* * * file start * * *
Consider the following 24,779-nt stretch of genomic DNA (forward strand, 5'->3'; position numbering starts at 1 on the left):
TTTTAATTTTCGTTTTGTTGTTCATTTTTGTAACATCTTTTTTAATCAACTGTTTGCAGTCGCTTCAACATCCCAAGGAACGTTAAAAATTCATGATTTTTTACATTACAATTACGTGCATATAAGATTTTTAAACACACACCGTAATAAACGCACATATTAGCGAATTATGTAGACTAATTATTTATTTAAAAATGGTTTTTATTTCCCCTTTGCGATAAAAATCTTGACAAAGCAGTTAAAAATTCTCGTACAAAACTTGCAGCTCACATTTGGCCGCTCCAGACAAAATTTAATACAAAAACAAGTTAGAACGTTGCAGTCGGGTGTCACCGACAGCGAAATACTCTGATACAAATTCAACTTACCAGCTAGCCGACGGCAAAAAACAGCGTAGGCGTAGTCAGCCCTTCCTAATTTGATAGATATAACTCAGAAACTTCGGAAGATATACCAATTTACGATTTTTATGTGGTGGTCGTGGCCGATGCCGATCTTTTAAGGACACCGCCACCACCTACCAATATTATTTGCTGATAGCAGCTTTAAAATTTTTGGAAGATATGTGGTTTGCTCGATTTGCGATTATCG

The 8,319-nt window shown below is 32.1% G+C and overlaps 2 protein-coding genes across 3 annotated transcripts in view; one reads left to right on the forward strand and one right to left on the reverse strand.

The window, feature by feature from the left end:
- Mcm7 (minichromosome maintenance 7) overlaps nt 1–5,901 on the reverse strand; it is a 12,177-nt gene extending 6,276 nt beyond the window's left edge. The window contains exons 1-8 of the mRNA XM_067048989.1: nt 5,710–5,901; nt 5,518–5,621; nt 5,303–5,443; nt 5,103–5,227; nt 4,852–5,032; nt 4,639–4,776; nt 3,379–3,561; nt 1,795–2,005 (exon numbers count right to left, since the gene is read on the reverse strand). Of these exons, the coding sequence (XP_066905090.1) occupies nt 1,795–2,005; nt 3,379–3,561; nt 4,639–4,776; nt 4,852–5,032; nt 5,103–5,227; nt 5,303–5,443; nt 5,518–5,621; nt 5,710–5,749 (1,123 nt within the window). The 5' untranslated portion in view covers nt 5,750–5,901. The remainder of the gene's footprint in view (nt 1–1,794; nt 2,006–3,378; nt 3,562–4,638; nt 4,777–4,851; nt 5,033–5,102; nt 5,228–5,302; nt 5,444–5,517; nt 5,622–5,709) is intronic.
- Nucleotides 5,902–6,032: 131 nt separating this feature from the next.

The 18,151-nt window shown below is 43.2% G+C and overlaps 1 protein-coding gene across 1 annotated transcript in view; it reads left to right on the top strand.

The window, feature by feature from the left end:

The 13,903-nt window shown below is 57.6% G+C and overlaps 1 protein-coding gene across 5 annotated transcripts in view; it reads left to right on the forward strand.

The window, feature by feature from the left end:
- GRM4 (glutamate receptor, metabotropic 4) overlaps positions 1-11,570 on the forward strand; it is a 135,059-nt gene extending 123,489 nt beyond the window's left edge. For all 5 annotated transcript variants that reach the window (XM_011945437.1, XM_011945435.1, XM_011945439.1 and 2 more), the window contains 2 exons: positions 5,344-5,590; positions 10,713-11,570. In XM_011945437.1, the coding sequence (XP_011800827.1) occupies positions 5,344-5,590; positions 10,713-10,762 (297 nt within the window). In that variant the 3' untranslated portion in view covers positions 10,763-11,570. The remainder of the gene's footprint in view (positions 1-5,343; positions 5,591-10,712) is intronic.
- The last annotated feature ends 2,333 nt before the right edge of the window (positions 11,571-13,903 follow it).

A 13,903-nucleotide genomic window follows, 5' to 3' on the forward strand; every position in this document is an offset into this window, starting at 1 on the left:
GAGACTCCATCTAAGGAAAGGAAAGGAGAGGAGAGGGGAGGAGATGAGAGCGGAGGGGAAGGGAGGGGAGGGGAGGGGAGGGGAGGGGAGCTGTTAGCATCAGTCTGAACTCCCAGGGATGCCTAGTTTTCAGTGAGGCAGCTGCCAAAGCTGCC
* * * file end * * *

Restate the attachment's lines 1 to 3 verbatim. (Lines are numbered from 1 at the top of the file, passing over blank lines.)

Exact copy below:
Consider the following 24,779-nt stretch of genomic DNA (forward strand, 5'->3'; position numbering starts at 1 on the left):
TTTTAATTTTCGTTTTGTTGTTCATTTTTGTAACATCTTTTTTAATCAACTGTTTGCAGTCGCTTCAACATCCCAAGGAACGTTAAAAATTCATGATTTTTTACATTACAATTACGTGCATATAAGATTTTTAAACACACACCGTAATAAACGCACATATTAGCGAATTATGTAGACTAATTATTTATTTAAAAATGGTTTTTATTTCCCCTTTGCGATAAAAATCTTGACAAAGCAGTTAAAAATTCTCGTACAAAACTTGCAGCTCACATTTGGCCGCTCCAGACAAAATTTAATACAAAAACAAGTTAGAACGTTGCAGTCGGGTGTCACCGACAGCGAAATACTCTGATACAAATTCAACTTACCAGCTAGCCGACGGCAAAAAACAGCGTAGGCGTAGTCAGCCCTTCCTAATTTGATAGATATAACTCAGAAACTTCGGAAGATATACCAATTTACGATTTTTATGTGGTGGTCGTGGCCGATGCCGATCTTTTAAGGACACCGCCACCACCTACCAATATTATTTGCTGATAGCAGCTTTAAAATTTTTGGAAGATATGTGGTTTGCTCGATTTGCGATTATCG

The 8,319-nt window shown below is 32.1% G+C and overlaps 2 protein-coding genes across 3 annotated transcripts in view; one reads left to right on the forward strand and one right to left on the reverse strand.